Moody’s Investors Service will pay $16.25 million in penalties to settle separate charges from the Securities and Exchange Commission that its internal controls failed in the grading of U.S. residential mortgage-backed securities and the consistent application of ratings symbols.
The credit rater will pay $15 million for internal control failures tied to its RMBS ratings from 2010 through 2013, and has agreed to hire an independent consultant to assess and improve its controls, the SEC said in a statement Tuesday. Moody’s will separately pay $1.25 million to settle charges over the inconsistent use of ratings symbols, marking the first time the SEC has filed an enforcement action involving such deficiencies.
Under the settlements, Moody’s neither admitted nor denied the SEC's charges.
Due in part to errors in its models, Moody’s corrected more than 650 RMBS ratings, with a combined notional value exceeding $49 billion, during the three years from January 2013 to January 2016, according to the SEC's allegations. In its statement, the regulator also pointed to 54 instances in which Moody’s allegedly failed to document its rationale for issuing RMBS ratings that “deviated materially” from what its models implied.
“As our order notes, the SEC put Moody’s on notice about its internal controls obligations yet it did not develop an effective process to ensure the accuracy of the models it relied upon when rating residential mortgage-backed securities,” said Antonia Chion, associate director of the SEC’s Division of Enforcement, in the statement.
In 2010, the regulator put Moody’s on notice for its internal controls obligations in determining credit ratings, according to the SEC’s order, also issued Tuesday. In 2013, Moody’s hired outside consultants to review the process used in its ratings methodology, the regulator said. The consultants allegedly found errors in many of the models, so Moody’s began moving toward a more formal quality control process, according to the document.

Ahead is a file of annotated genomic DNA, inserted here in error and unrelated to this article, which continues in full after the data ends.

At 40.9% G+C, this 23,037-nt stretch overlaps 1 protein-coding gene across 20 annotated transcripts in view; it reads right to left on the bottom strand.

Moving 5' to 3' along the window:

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“We are pleased to have resolved these legacy matters, which reach back to 2010,” a spokesperson for Moody’s said via email Tuesday. “Moody’s Investors Service regularly reviews and refines its policies and procedures and is committed to maintaining strong controls around models used in the rating process.”
As for the charges relating to ratings symbols, the SEC alleged in a separate order Tuesday that Moody’s assigned 26 ratings on $2 billion of securities known as “combo notes” in a way that was inconsistent with other types of securities using the same grading symbols. The regulator said in the order that the combo notes are a type of re-securitization of collateralized loan obligations, or CLOs, which buy corporate loans.
“Investors expect and the law requires that symbols used by rating agencies be clearly defined and consistently applied,” Reid Muoio, the SEC's deputy chief of the enforcement division’s complex financial instruments unit, said in the statement on the charges against Moody's.